Janet: Silhouettes? *sigh* However, the bright colours and every so crooked lines are inviting. Like Steph, I’m not impressed by the ALL CAPS. If the whole book is written in that breathless style, I’d pass. However, I like that the second thing our heroines are listed as doing is eating, and I like Jacqueline Wilson and Enid Blyton (okay, reservations about Blyton; she is funny in a very British way but bewilderingly sexist and racist). If the inside pages are not too exclamatory, I might be in.

Nafiza: Everyone ought to know that middlegrade books are my crack. But really, the cover is gorgeous and the “iced buns” convinced me. I’m in. Give this to me!


A publishing event: Bestselling author Ken Liu selects his award-winning science fiction and fantasy tales for a groundbreaking collection—including a brand-new piece exclusive to this volume.

With his debut novel, The Grace of Kings, taking the literary world by storm, Ken Liu now shares his finest short fiction in The Paper Menagerie. This mesmerizing collection features all of Ken’s award-winning and award-finalist stories, including: “The Man Who Ended History: A Documentary” (Finalist for the Hugo, Nebula, and Theodore Sturgeon Awards), “Mono No Aware” (Hugo Award winner), “The Waves” (Nebula Award finalist), “The Bookmaking Habits of Select Species” (Nebula and Sturgeon award finalists), “All the Flavors” (Nebula award finalist), “The Litigation Master and the Monkey King” (Nebula Award finalist), and the most awarded story in the genre’s history, “The Paper Menagerie” (The only story to win the Hugo, Nebula, and World Fantasy awards).

A must-have for every science fiction and fantasy fan, this beautiful book is an anthology to savor.

Steph: When we did short story month I read a bunch of anthologies and genuinely enjoyed them, for the most part. On top of this great reason, I always enjoy reading award winning authors just to know what’s what in the popular world – AND look at the cover? It is surreal: frightening and beautiful, just perfect for a sci-fi anthology. Need I say more? I’m in.

Janet: An origami tiger? I’m impressed. Is the title a reference to The Glass Menagerie? I don’t know if I would pick this up, as I haven’t read anything by Ken Liu. The cover is stunning, though…

Nafiza: So Yash, Mik, and I went to Chapters the other day and I swooned over Ken Liu’s adult fantasy novel (that I can’t quite afford). I’ve heard enough about Liu to want to read his work and find out what and how he writes. I’d read this. And the cover? It’s gorgeous. Roar and all.


A world battered by climate shift and war turns to an ancient method of keeping peace: the exchange of hostages. The Children of Peace – sons and daughters of kings and presidents and generals – are raised together in small, isolated schools called Preceptures. There, they learn history and political theory, and are taught to gracefully accept what may well be their fate: to die if their countries declare war.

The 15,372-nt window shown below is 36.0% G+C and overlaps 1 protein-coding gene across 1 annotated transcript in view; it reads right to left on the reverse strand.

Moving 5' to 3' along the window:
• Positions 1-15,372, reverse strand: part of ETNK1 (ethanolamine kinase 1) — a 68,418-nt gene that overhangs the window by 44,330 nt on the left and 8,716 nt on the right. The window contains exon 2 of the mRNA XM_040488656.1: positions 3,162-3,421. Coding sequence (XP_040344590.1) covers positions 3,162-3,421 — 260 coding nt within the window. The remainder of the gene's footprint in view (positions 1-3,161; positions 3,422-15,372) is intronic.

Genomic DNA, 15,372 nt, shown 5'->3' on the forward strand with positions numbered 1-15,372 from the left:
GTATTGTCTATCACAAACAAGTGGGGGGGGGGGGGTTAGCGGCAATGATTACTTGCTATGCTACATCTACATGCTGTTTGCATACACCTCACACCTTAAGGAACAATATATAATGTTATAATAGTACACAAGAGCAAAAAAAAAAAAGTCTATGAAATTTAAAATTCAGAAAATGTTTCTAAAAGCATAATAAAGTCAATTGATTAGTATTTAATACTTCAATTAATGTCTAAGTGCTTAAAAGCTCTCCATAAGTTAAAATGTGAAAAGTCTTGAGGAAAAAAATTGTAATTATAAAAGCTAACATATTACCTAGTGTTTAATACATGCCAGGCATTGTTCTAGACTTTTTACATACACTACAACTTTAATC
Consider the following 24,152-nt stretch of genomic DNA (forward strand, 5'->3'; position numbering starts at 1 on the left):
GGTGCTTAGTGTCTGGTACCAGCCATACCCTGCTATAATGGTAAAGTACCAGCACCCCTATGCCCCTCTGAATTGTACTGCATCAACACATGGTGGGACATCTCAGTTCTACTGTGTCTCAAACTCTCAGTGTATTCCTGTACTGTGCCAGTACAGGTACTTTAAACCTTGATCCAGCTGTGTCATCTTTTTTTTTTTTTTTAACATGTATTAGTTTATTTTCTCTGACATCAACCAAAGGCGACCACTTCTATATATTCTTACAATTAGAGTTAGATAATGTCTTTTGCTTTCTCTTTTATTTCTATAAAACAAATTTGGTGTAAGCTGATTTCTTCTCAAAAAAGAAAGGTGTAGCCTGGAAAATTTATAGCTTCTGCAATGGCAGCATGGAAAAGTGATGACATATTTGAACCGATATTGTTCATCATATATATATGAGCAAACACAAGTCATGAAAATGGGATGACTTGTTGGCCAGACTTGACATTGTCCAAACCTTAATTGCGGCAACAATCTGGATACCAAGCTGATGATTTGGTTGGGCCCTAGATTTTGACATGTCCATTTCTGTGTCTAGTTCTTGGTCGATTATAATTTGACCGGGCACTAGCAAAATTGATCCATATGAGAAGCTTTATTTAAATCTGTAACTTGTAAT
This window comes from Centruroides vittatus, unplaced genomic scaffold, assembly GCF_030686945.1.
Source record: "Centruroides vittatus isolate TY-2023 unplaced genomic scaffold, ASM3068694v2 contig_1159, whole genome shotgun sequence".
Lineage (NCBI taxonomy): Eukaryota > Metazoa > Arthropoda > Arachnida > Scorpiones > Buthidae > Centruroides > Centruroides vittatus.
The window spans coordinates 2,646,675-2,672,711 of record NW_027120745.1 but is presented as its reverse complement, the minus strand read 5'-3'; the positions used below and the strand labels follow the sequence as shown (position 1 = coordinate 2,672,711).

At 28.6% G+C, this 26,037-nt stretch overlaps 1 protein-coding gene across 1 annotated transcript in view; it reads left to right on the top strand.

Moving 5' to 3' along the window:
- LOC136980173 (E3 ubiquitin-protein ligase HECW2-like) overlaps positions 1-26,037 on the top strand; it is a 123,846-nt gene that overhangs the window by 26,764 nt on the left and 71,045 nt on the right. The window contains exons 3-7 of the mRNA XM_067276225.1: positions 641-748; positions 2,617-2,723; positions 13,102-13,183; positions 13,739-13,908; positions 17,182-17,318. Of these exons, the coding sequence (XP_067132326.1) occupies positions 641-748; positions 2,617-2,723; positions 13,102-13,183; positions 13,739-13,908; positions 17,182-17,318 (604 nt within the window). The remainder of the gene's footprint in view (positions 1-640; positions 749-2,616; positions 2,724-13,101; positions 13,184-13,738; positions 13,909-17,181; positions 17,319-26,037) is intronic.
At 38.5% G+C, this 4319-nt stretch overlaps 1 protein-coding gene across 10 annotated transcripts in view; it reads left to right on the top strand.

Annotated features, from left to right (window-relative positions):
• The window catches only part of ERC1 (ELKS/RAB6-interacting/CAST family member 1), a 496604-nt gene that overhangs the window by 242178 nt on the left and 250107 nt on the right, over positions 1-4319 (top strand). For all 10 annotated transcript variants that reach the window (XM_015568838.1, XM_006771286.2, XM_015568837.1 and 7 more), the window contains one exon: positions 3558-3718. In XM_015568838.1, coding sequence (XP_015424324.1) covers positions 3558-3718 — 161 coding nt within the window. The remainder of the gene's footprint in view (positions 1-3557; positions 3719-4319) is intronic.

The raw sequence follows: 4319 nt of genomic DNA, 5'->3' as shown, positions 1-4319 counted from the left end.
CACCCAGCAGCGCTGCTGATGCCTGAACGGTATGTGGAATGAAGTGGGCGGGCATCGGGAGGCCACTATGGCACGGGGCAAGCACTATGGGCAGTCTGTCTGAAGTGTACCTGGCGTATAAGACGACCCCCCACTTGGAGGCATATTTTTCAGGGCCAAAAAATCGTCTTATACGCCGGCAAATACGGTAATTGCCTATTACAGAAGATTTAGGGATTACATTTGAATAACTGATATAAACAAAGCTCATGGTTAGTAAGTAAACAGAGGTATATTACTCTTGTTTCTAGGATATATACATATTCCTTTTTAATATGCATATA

Greta Gustafsen Stuart, Duchess of Halifax and Crown Princess of the Pan-Polar Confederation, is the pride of the North American Prefecture. Learned and disciplined, Greta is proud of her role in keeping the global peace, even though, with her country controlling two-thirds of the world’s most war-worthy resource — water — she has little chance of reaching adulthood alive.

Enter Elián Palnik, the Prefecture’s newest hostage and biggest problem. Greta’s world begins to tilt the moment she sees Elián dragged into the school in chains. The Prefecture’s insidious surveillance, its small punishments and rewards, can make no dent in Elián, who is not interested in dignity and tradition, and doesn’t even accept the right of the UN to keep hostages.

What will happen to Elián and Greta as their two nations inch closer to war?

Steph: This cover is intriguing, the shock of coloured throne is very striking against the cold white, very nice and it sets the tone for the back copy which it totally up my alley. I know this is a short review of the cover and back copy but, come on! Climate shift AND an author I trust (loved Plain Kate) so – I’m in!

Janet: The cover is so harsh a red and sideways words so unappealing that I don’t think I would read this for the cover BUT the back copy is the best I’ve seen in a very long time. Plus, Erin Bow. Who tore my heart to shreds and stomped on them with Plain Kate, but who tore and stomped so well that I can’t resist this story.

Nafiza: Basically what Janet said. I mean really, cover people? It’s an Erin Bow story, you couldn’t find a better cover? It’s so unappealing that had I not known anything about Bow’s prowess as a writer and loved her previous work so much I would run past the cover. Not walk but run. Eugh. Still, it’s Erin Bow. I’ll get the book. I’ll cover the cover with brown paper. And I’ll read it. OR maybe I’ll get the UK edition. Let’s hope it’s got a different cover.